No Brexit

Brexit Failure Looks More Likely Every Day
Too many things are lining up against the U.K. leaving the EU.
Bloomberg, April 27, 2018



Today, I will violate one of my favorite principles, and hereby make this prediction: No Brexit! 1 In other words, the U.K. will not exit the European Union. By 2023, we will look back at the entire ridiculous affair as if it were a rediscovered lost episode of “Fawlty Towers.” 2

Soon after the referendum in which Brits unwisely voted to leave the EU, I suggested there was a 33 percent chance that Brexit wouldn’t occur.3  Now, I raise that to 75 percent, and with each passing day of incompetence shown by Prime Minister Theresa May’s administration, the probabilities move higher.

With that disclosure out of the way, I’d like to explain the thinking behind this not-so-bold forecast.

From the very beginning, I have been a skeptic that a full Brexit would occur. The concept was simply so foolish and self-destructive that the reasonable expectation was cooler heads would prevail. But that was a modest assumption and didn’t anticipate the feckless May government making a bad situation even worse.

There seem to be several ways this can, and probably will, fall apart. In order of likelihood (recognizing a combination of any and all of these is possible):

1. Doing nothing

2. Snap parliamentary election leading to a May loss

3. New referendum

4. Ireland/Scotland make it too complicated

5. Europe makes it impossible

Let’s take a quick look at each.

• Doing nothing: Article 50 of the European Union agreement has specific rules for how members can voluntarily exit the EU. The U.K. will lose the membership in both the common union and its customs agreement; a negotiated set of replacement treaties and rules would be proposed, which then would require ratification by both the EU and the U.K. The key economic aspect is that all of the advantages of the EU treaties covering trade relations among members would be replaced by less-favorable covenants. How much of a disadvantage this amounts to is the subject of debate between all concerned. The bottom line it that whether the Brits get a full withdrawal agreement, or only a temporary transitional agreement,4 it is likely to be much less friendly to the U.K. economy then staying in the EU.

• Snap election: What else could derail Brexit? How about more cabinet members supporting staying? Then there is the issue of May’s popularity: a year ago she was considered a dead woman walking. Her support is recovering among her fellow Tories, but her polling is still underwater and an electoral loss would amount to a repudiation of whatever it is she thinks she’s accomplishing.

• New referendum: The British public has learned much since the initial vote. About half of Brexit voters have been supportive of a second referendum (you can guess which half), amid a chorus of calls for another vote on Brexit. A steady drumbeat of media reports revealed how much misinformation and outright disinformation U.K. voters were subjected to. Robert Mercer, the right-wing billionaire formerly of giant hedge fund Renaissance Technologies, and backer of political data firm Cambridge Analytica, wanted to bring the same level of mass discontent to the U.K. he helped foment in the U.S. The Guardian called it a “hijacking of the British democracy.”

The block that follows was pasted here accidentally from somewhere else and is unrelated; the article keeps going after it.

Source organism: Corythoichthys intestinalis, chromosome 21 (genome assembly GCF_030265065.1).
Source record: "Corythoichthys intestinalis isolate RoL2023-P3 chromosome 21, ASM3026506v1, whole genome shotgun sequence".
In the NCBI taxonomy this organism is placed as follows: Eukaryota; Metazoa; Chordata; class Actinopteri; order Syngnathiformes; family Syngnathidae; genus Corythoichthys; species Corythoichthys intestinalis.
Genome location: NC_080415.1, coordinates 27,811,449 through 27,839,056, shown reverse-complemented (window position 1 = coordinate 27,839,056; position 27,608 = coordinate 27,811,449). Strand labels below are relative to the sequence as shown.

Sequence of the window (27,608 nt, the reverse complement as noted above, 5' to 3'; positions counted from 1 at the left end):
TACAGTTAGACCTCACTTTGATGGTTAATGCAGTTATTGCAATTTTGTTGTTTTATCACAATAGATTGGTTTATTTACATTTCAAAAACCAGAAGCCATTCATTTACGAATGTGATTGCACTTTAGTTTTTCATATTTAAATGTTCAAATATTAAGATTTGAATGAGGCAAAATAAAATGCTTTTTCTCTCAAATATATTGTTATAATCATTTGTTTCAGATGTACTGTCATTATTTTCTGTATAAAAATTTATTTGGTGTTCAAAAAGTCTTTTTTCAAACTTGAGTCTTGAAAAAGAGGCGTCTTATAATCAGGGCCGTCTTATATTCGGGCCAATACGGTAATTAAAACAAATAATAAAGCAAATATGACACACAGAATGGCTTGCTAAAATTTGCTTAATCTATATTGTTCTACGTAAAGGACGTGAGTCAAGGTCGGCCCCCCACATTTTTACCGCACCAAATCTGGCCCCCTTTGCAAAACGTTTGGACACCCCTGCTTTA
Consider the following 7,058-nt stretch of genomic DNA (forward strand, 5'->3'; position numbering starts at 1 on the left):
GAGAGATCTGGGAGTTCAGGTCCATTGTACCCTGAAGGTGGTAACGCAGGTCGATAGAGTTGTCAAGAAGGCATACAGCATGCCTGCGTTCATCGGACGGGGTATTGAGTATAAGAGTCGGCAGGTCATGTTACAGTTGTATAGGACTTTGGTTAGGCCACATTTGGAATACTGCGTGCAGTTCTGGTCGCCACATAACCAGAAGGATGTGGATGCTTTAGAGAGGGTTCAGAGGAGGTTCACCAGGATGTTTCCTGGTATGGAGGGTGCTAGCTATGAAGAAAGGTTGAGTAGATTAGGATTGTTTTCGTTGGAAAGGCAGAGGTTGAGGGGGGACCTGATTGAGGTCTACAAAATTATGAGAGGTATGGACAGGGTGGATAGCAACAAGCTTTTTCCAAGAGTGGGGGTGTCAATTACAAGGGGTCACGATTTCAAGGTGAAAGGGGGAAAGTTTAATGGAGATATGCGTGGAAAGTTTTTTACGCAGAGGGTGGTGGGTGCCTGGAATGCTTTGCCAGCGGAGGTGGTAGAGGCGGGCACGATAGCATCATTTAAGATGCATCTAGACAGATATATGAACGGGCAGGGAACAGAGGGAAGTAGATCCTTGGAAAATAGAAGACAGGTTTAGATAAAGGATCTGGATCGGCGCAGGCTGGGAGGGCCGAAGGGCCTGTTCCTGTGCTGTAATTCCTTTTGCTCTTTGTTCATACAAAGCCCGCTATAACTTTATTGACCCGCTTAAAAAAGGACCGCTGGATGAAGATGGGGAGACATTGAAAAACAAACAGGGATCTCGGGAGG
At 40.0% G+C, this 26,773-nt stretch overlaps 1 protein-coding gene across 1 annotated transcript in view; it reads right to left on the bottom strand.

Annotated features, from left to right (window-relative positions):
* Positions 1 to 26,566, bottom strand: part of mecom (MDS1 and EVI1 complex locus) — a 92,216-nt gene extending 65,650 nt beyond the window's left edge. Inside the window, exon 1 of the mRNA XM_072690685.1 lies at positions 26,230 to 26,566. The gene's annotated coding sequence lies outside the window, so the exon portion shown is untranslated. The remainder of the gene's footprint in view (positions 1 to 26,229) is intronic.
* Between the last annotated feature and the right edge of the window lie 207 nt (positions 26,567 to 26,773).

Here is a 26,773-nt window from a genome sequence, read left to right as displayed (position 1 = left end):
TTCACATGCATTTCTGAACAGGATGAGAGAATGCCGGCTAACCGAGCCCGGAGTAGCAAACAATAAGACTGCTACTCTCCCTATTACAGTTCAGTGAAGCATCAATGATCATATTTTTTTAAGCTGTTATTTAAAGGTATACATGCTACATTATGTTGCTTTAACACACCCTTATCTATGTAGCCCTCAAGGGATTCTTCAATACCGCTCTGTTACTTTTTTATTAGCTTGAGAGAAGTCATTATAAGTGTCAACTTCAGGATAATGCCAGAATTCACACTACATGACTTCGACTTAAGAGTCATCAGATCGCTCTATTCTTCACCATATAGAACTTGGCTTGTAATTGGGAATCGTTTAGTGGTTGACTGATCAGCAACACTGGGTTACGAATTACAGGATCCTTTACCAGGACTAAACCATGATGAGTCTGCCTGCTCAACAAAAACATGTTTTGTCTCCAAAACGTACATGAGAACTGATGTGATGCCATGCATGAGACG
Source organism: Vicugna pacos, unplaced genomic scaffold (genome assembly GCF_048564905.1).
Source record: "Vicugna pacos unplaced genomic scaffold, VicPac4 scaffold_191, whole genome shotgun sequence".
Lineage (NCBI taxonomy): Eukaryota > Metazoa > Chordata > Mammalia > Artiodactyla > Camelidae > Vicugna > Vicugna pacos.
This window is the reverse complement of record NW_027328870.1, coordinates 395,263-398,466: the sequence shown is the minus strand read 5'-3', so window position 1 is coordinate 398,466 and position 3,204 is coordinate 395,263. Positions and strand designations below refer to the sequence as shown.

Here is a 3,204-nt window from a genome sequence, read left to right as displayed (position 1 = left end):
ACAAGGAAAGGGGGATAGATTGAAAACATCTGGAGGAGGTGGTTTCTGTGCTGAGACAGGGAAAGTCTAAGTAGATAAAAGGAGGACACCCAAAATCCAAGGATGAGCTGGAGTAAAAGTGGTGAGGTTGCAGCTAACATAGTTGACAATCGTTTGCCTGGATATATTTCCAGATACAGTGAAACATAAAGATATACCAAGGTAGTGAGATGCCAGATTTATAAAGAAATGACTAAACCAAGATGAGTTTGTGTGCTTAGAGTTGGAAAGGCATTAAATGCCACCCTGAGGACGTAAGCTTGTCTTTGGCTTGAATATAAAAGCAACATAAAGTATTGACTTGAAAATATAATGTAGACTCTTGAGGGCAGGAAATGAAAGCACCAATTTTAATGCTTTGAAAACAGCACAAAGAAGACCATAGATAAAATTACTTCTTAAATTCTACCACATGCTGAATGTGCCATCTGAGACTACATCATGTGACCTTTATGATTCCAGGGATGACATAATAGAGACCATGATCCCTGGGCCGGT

• Ireland/Scotland complications: Back in 2014, Scotland voted against independence from the U.K. by 55 percent to 45 percent. The Brexit vote was a shocker to the Scots, who also voted to remain in the EU. Further complicating matters are reports that Northern Irelandwould be granted permission to stay in the single market. Resolving these issues makes the entire enterprise highly problematic for England.

• Europe makes leaving impossible: I don’t see any reason why the EU would do anything other than make this as uncomfortable for Britain as possible. Basic game theory suggests that the EU’s interests lie in the exact opposite direction, to make exiting as difficult as possible in order to discourage others from departing. There is no reason to expect the EU to reverse course.

Michael Bloomberg, owner of Bloomberg LP which publishes Bloomberg View, referred to the choice of accepting a bad deal, or admitting Brexit was a mistake in the first place.

Winston Churchill supposedly said 5 that “You can count on the Americans doing the right thing after they have exhausted all other possibilities.” I expect the same rule applies to the British as well.



1. An obvious pun on existential philosopher Jean Paul Sartre’s No Exit, on the absurdity and pointlessness of existence – the perfect metaphor for idiocy of Brexit.

2. I have no idea what the timeline is for when this falls apart, but as I have discussed before, predictions require specific dates and outcomes:

We can agree that a forecast involves describing 1) the price of an asset (or asset class) 2) at a specific date in the future. When someone says the Dow Jones Industrial Average is going rise to 36,000 in 2005, or gold will be $10,000 an ounce by 2015, those are specific predictions.”

In the Bexit case, price is the binary outcome (yes or no, 1 or 0) and date is 2023.

3. See Brexit happens. Know your investment plan, and stick to it. (June 24, 2016) and Given the Brexit brouhaha, how did your investments hold up? (July 22, 2016).

4.  Theoretically they could also negotiate a full agreement for the post transitional period, but let’s just keep it simple for now.

5. It was more likely Abba Eban.


Originally: Brexit Failure Looks More Likely Every Day

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